With that being said, you should take the time to review your protection needs and figure out if your insurance coverage and premiums are still affordable, especially if your job or income were to be affected by the pandemic. Right-sizing your policy during your insurance review may be an option. As a base case, you should always buy insurance with affordability, in both good and bad times, in mind.
Another option would also be to defer your premium payments. The Life Insurance Association of Singapore (LIA) announced measures where policyholders could leverage on an initial six-month Deferred Premium Payment (DPP) scheme until 30 September 2020. A second Deferred Premium Payment scheme was announced for a further six months between 1 October 2020 and 31 March 2021. However, only policies which are not already on the initial DPP are eligible.
For those who have tapped on the initial DPP and are still facing financial constraints, the LIA recommends that you approach your life insurer for further deferred premium support, which may include:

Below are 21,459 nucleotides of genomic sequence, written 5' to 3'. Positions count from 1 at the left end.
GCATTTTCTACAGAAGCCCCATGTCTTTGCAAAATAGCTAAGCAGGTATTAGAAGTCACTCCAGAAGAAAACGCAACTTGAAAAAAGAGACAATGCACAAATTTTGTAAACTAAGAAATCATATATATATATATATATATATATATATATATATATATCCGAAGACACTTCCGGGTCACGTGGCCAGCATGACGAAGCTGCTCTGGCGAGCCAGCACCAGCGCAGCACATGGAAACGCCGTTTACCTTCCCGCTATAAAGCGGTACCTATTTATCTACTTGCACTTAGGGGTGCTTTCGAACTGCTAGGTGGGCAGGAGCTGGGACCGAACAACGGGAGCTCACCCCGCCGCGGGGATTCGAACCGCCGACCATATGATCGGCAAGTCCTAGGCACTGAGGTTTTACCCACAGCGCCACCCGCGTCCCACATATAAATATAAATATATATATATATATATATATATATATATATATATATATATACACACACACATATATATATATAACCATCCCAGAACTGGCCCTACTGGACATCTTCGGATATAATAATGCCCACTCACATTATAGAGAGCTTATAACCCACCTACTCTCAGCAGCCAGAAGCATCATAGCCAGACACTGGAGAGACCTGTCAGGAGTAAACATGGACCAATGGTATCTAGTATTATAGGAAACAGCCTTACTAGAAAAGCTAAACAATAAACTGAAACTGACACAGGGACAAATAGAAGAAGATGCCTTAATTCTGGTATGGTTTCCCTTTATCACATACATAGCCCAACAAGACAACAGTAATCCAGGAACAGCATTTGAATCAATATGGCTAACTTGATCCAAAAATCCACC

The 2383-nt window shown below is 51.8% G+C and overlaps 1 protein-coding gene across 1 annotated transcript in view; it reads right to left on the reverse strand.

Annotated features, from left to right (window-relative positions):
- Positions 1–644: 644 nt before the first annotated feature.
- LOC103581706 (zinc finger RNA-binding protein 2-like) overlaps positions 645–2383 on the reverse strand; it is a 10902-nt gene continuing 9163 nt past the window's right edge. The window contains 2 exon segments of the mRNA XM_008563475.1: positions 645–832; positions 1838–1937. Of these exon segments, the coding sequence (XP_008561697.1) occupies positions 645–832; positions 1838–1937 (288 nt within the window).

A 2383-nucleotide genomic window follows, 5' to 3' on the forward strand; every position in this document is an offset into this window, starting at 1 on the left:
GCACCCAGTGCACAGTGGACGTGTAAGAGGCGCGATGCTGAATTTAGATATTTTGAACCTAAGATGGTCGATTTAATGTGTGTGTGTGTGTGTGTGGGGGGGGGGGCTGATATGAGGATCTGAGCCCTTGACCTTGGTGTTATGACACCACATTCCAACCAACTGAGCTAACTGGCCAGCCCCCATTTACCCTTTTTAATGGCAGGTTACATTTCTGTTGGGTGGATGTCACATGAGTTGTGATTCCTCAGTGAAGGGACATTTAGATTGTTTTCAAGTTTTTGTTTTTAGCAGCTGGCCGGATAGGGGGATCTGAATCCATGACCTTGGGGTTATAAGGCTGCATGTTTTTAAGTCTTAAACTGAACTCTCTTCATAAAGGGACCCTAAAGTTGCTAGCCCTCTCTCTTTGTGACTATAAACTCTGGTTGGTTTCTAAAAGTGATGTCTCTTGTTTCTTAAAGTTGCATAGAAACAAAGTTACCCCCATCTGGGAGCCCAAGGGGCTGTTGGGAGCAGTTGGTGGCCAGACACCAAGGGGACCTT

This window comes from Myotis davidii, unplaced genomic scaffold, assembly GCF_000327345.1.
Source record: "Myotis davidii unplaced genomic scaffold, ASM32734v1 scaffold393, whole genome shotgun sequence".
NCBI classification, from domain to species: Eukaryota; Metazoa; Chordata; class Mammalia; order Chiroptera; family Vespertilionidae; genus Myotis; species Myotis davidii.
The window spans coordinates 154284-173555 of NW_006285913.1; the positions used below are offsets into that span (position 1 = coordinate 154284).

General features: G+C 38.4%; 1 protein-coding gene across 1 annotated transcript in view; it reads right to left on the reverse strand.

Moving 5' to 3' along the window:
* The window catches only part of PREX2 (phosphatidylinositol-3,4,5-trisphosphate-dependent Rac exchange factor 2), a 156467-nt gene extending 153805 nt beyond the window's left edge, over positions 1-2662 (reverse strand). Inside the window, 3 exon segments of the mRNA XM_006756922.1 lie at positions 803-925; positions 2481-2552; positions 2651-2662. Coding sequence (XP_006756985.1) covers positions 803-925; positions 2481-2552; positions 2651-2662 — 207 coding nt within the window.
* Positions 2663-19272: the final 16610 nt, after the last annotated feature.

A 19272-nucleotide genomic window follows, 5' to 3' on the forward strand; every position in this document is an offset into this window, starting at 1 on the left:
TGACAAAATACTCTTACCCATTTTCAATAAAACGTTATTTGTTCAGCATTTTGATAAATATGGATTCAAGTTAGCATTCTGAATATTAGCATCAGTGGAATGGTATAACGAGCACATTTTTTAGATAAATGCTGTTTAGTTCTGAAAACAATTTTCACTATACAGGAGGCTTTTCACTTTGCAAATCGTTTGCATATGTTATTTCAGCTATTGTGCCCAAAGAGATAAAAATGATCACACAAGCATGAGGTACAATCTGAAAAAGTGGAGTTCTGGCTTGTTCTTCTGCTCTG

- Instalment payment plan of 3 months;
- Extension of policyholder's DPP by 3 months; or
- Existing options stated in the policy contract, for example, automatic premium loan, conversion to a paid-up policy, premium holiday
You should talk to your financial advisor to ensure you understand the specific implications on your policy.
3. Volatile and unpredictable financial markets
Especially during times of global economic uncertainty, you should keep tabs on your investment portfolio together with your financial advisor. He or she should be able to explain to you the rationale for purchasing the investment policy in the first place, and whether it still makes sense to keep your policy.
Your financial advisor should have already created a personalised investment portfolio that takes into account your financial goals and risk tolerance from the start. During your annual review, he or she should also help you take a closer look at individual investments in your portfolio and keep up with the latest changes in these investments.
Keep in mind that it is easy to be swayed into making emotional decisions about your long-term retirement portfolio, especially when markets are volatile, but your advisor is there to remind you of the reasons you initially invested, review if your investments have or have not changed fundamentally, and optimise your asset allocation.
As you enter new life stages, the amount of risks that you can take on may also be affected. Those entering the final stretches of their career or have a new child may require to take on less risks, while those who have received substantial pay raises may be able to take on slightly more risks in the market.